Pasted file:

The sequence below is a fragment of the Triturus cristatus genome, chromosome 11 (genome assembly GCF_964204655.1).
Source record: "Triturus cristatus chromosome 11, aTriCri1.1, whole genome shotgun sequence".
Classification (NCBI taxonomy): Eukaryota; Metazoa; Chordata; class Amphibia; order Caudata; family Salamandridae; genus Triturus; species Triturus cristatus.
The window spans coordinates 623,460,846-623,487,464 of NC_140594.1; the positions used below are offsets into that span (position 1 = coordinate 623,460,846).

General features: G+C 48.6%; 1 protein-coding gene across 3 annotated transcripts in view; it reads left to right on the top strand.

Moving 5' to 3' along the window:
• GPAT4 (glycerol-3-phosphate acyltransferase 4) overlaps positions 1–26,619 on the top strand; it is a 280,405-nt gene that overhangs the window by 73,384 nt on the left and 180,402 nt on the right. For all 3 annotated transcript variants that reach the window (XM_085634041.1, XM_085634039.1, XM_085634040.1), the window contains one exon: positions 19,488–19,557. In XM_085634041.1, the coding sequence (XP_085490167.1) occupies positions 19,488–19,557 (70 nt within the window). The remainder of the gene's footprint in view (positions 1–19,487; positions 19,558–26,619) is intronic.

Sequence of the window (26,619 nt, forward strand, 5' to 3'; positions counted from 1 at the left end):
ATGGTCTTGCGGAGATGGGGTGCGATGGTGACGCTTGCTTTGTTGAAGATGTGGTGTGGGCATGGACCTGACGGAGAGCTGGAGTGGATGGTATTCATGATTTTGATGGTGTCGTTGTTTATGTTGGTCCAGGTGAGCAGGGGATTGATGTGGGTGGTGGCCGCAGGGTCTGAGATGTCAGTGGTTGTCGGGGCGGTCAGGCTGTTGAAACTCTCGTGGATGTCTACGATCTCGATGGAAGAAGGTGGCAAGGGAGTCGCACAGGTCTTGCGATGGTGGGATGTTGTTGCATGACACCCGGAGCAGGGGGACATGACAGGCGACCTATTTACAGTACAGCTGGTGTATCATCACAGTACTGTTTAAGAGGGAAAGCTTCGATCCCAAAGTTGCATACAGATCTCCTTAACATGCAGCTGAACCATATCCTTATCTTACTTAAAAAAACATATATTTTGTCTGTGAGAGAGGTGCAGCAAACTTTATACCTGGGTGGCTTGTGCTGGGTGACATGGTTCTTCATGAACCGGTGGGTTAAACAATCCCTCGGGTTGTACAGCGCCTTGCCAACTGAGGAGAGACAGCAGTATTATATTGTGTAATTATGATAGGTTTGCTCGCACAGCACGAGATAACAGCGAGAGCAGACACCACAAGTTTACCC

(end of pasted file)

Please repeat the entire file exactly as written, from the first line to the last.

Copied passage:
The sequence below is a fragment of the Triturus cristatus genome, chromosome 11 (genome assembly GCF_964204655.1).
Source record: "Triturus cristatus chromosome 11, aTriCri1.1, whole genome shotgun sequence".
Classification (NCBI taxonomy): Eukaryota; Metazoa; Chordata; class Amphibia; order Caudata; family Salamandridae; genus Triturus; species Triturus cristatus.
The window spans coordinates 623,460,846-623,487,464 of NC_140594.1; the positions used below are offsets into that span (position 1 = coordinate 623,460,846).

General features: G+C 48.6%; 1 protein-coding gene across 3 annotated transcripts in view; it reads left to right on the top strand.

Moving 5' to 3' along the window:
• GPAT4 (glycerol-3-phosphate acyltransferase 4) overlaps positions 1–26,619 on the top strand; it is a 280,405-nt gene that overhangs the window by 73,384 nt on the left and 180,402 nt on the right. For all 3 annotated transcript variants that reach the window (XM_085634041.1, XM_085634039.1, XM_085634040.1), the window contains one exon: positions 19,488–19,557. In XM_085634041.1, the coding sequence (XP_085490167.1) occupies positions 19,488–19,557 (70 nt within the window). The remainder of the gene's footprint in view (positions 1–19,487; positions 19,558–26,619) is intronic.

Sequence of the window (26,619 nt, forward strand, 5' to 3'; positions counted from 1 at the left end):
ATGGTCTTGCGGAGATGGGGTGCGATGGTGACGCTTGCTTTGTTGAAGATGTGGTGTGGGCATGGACCTGACGGAGAGCTGGAGTGGATGGTATTCATGATTTTGATGGTGTCGTTGTTTATGTTGGTCCAGGTGAGCAGGGGATTGATGTGGGTGGTGGCCGCAGGGTCTGAGATGTCAGTGGTTGTCGGGGCGGTCAGGCTGTTGAAACTCTCGTGGATGTCTACGATCTCGATGGAAGAAGGTGGCAAGGGAGTCGCACAGGTCTTGCGATGGTGGGATGTTGTTGCATGACACCCGGAGCAGGGGGACATGACAGGCGACCTATTTACAGTACAGCTGGTGTATCATCACAGTACTGTTTAAGAGGGAAAGCTTCGATCCCAAAGTTGCATACAGATCTCCTTAACATGCAGCTGAACCATATCCTTATCTTACTTAAAAAAACATATATTTTGTCTGTGAGAGAGGTGCAGCAAACTTTATACCTGGGTGGCTTGTGCTGGGTGACATGGTTCTTCATGAACCGGTGGGTTAAACAATCCCTCGGGTTGTACAGCGCCTTGCCAACTGAGGAGAGACAGCAGTATTATATTGTGTAATTATGATAGGTTTGCTCGCACAGCACGAGATAACAGCGAGAGCAGACACCACAAGTTTACCC